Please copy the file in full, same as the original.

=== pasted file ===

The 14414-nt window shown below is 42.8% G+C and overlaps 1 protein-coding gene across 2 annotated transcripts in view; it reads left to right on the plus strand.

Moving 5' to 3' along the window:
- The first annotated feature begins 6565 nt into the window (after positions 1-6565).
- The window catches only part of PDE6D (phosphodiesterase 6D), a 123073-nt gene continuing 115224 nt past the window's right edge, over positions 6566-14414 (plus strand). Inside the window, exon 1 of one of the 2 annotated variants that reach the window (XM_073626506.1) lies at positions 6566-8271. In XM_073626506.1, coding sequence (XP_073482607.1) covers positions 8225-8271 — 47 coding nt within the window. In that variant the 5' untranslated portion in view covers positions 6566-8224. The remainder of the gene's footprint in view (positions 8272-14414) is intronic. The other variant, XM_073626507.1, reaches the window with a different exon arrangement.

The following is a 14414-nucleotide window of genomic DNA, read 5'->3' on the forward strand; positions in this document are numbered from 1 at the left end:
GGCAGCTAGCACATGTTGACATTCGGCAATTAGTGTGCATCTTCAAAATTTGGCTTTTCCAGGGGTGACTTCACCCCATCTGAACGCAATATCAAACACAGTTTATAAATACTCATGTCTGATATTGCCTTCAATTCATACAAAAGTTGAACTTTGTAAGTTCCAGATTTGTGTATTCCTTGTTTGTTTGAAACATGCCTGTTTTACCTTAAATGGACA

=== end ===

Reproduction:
The 14414-nt window shown below is 42.8% G+C and overlaps 1 protein-coding gene across 2 annotated transcripts in view; it reads left to right on the plus strand.

Moving 5' to 3' along the window:
- The first annotated feature begins 6565 nt into the window (after positions 1-6565).
- The window catches only part of PDE6D (phosphodiesterase 6D), a 123073-nt gene continuing 115224 nt past the window's right edge, over positions 6566-14414 (plus strand). Inside the window, exon 1 of one of the 2 annotated variants that reach the window (XM_073626506.1) lies at positions 6566-8271. In XM_073626506.1, coding sequence (XP_073482607.1) covers positions 8225-8271 — 47 coding nt within the window. In that variant the 5' untranslated portion in view covers positions 6566-8224. The remainder of the gene's footprint in view (positions 8272-14414) is intronic. The other variant, XM_073626507.1, reaches the window with a different exon arrangement.

The following is a 14414-nucleotide window of genomic DNA, read 5'->3' on the forward strand; positions in this document are numbered from 1 at the left end:
GGCAGCTAGCACATGTTGACATTCGGCAATTAGTGTGCATCTTCAAAATTTGGCTTTTCCAGGGGTGACTTCACCCCATCTGAACGCAATATCAAACACAGTTTATAAATACTCATGTCTGATATTGCCTTCAATTCATACAAAAGTTGAACTTTGTAAGTTCCAGATTTGTGTATTCCTTGTTTGTTTGAAACATGCCTGTTTTACCTTAAATGGACA